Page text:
6 Common Mistakes When Brewing Coffee

Whether you are a beginner, enthusiast, or coffee expert, not only should you learn about the secrets to brewing the best cup of coffee, but the mistakes to avoid as you make it in your kitchen. It seems easy to brew a cup of coffee, but if you taste different kinds of the same make, you will tell if you are making a good brew or not. Just like other culinary endeavors, making good coffee is about technique. If you know the right one, you make a bold and delicious cup at home. Below are some mistakes in brewing coffee you should avoid.

  1. Not upgrading your sugar and milk 

How you take your coffee is about personal preference. You may be enjoying certain spices, mct oil in coffee, a rich creamer, or sugar and milk. However, ensure you get the most flavor from your coffee. If you love your sugar, the little brown packets in many coffee shops are better in taste than the white sugar. Thus use those and for the milk, use half and half or whole milk. For non-fat milk, it can water down your coffee. To indulge further, enjoy a coffee cake with your coffee and have your morning breakfast.


  1. Not using hot water

To make better-tasting coffee, you do not just use any water. It is a mistake. The ideal temperature for perfect coffee is 195 to 205 degrees. Water at this temperature extracts the most flavor from the coffee beans. Ensure you are using hot water that is enough for your coffee. Switch to the pour-over method or French press where you use water of a boil. Plus, this brewing method is cheaper than using the average electric brewer.

  1. Pouring into a cold cup 

If you pour hot coffee into a cup at a lower temperature, it does not stay hot for long. Through this, you prolong enjoying your coffee, and you pre-warm your cup. It is not tasking as the already boiling water is what you pour into your cup and leave it there as you continue brewing your coffee. Once the coffee is ready, pour it out and put your coffee. Also, remember to rinse your pour-over or French press with some water before you add your coffee grounds.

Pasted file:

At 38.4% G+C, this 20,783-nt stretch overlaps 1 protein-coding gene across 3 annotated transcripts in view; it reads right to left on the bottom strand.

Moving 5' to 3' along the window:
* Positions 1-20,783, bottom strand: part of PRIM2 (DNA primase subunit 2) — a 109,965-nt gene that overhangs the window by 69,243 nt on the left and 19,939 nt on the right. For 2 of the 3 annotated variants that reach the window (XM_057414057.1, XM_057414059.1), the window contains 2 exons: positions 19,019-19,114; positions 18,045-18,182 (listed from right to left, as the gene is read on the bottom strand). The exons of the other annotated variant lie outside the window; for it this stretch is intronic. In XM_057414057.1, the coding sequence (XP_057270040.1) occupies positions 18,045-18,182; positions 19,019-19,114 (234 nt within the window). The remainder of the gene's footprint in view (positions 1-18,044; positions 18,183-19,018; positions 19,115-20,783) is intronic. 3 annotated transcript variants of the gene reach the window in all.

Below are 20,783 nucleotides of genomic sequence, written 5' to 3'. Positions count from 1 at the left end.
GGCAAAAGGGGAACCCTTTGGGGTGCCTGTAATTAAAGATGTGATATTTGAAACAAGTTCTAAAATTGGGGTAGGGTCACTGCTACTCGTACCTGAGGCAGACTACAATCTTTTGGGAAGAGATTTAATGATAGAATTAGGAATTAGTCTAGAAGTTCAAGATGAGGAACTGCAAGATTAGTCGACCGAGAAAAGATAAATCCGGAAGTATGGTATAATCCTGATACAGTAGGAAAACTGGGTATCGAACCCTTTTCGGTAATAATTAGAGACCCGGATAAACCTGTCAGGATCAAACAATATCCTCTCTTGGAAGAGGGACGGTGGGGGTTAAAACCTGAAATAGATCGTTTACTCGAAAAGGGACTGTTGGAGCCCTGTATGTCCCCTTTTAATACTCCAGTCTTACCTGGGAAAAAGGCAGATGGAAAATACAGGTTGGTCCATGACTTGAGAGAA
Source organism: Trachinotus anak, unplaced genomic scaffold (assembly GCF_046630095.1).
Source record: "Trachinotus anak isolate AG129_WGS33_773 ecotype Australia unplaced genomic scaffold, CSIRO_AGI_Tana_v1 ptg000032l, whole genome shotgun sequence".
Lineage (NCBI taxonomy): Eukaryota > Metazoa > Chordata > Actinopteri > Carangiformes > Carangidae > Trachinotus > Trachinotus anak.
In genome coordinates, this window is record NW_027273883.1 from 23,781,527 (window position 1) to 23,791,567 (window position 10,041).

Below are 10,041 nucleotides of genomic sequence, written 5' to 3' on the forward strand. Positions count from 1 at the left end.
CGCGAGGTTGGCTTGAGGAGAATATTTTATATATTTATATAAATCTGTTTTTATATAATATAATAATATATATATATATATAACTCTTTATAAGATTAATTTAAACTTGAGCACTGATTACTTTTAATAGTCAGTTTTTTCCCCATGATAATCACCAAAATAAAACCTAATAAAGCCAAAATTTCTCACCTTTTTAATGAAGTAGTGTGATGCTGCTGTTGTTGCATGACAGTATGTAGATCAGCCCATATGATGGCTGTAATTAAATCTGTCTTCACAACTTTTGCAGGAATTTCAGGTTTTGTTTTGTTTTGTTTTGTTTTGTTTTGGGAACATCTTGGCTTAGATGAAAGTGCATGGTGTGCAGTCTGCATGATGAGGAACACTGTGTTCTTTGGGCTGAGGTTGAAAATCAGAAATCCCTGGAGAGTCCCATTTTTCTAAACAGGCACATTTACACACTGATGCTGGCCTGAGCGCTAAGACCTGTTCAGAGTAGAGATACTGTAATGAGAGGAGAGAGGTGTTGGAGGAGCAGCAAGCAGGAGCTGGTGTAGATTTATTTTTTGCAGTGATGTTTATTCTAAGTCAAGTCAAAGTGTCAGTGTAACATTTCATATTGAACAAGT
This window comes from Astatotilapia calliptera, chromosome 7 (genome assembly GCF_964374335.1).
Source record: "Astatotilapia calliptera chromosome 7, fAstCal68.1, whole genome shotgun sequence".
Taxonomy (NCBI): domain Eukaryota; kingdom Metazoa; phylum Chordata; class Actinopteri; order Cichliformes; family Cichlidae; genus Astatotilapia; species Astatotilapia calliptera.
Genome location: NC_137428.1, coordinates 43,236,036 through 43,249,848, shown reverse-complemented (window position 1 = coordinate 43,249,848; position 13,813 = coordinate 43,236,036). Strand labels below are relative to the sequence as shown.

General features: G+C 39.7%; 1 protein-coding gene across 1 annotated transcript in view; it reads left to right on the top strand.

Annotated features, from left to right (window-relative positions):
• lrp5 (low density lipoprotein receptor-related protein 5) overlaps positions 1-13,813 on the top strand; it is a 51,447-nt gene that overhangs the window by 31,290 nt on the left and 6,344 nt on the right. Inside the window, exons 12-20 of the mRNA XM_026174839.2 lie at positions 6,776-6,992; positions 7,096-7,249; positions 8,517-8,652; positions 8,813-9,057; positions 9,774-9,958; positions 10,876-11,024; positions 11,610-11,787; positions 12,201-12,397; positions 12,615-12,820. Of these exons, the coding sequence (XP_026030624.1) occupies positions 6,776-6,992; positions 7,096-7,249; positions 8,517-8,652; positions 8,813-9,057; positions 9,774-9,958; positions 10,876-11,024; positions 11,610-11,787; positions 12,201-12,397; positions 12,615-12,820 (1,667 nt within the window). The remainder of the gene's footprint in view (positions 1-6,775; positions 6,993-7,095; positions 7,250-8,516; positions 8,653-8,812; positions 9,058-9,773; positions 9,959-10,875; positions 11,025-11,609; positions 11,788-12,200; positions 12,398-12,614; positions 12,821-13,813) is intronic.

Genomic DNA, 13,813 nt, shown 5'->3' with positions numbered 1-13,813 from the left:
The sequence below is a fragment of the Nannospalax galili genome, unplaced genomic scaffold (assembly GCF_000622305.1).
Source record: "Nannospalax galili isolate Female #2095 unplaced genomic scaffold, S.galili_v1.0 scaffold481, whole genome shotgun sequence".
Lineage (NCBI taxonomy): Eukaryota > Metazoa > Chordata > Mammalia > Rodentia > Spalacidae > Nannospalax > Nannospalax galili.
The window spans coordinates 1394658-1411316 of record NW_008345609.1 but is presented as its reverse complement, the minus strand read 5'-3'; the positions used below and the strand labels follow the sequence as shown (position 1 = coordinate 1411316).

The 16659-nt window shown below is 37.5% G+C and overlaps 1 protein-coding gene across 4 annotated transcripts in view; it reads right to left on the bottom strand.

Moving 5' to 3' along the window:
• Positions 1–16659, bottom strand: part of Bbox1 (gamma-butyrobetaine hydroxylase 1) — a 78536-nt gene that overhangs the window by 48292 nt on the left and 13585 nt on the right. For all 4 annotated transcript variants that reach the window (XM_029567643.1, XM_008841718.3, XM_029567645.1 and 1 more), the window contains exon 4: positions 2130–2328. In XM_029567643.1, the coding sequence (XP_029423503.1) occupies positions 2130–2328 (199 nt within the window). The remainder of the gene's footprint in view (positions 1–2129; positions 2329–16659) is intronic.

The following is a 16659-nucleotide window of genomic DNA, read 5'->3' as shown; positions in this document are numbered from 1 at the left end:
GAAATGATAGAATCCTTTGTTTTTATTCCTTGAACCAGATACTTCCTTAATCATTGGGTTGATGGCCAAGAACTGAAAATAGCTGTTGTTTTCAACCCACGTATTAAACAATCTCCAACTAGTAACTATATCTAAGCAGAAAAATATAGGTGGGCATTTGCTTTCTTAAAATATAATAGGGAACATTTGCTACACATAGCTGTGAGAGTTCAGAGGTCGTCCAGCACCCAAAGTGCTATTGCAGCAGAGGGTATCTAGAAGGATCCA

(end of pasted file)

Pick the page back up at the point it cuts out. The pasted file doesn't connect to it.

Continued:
1. Eyeballing measurements

A habit you will want to break immediately is spooning your roasted and ground beans into the filter through eyeballing. The importance of measuring your grounds is to ensure you control the strength of the cup. Follow the rule of thumb and for a 34-ounce standard size, use eight full teaspoons. Following these measurements will give you bold coffee but not as strong as espresso.

  1. Using beans ground a long time ago

Where possible, avoid buying pre-ground beans. Once coffee beans are ground, they start releasing their nuanced flavors. And the longer you take to brew, the more the flavor diminishes. Pre-grind your whole beans at home or grind at the grocery aisle. If you want to do it at home, invest in a good burr coffee grinder, for a finer grind. While the water heats it, power it up and amp the flavor of your beans by adding spices as you grind.

  1. Using the wrong kind of a cup 

The type of coffee cup you use for your coffee is vital if you want to enjoy your coffee. Avoid using the dainty china teacups you use at tea parties. Or the super functional coffee cups you have always had, for they drop the temperature quickly. Use a thick-walled cup as it helps maintain the coffee’s hot temperature for a long. Shop for one and look for a dinner-style coffee mug with a thick wall. Also, handcrafted ceramic mugs are good as long as they are sturdy.

To sum up, the above are some of the mistakes to avoid if you want to enjoy your coffee cup. More importantly, ensure you are not using stale beans. Use those roasted within the last two or three weeks. So always check the roast date. Always check the coffee to water ratio and check the quality of water you are using. Finally, do not forget to clean your machine.


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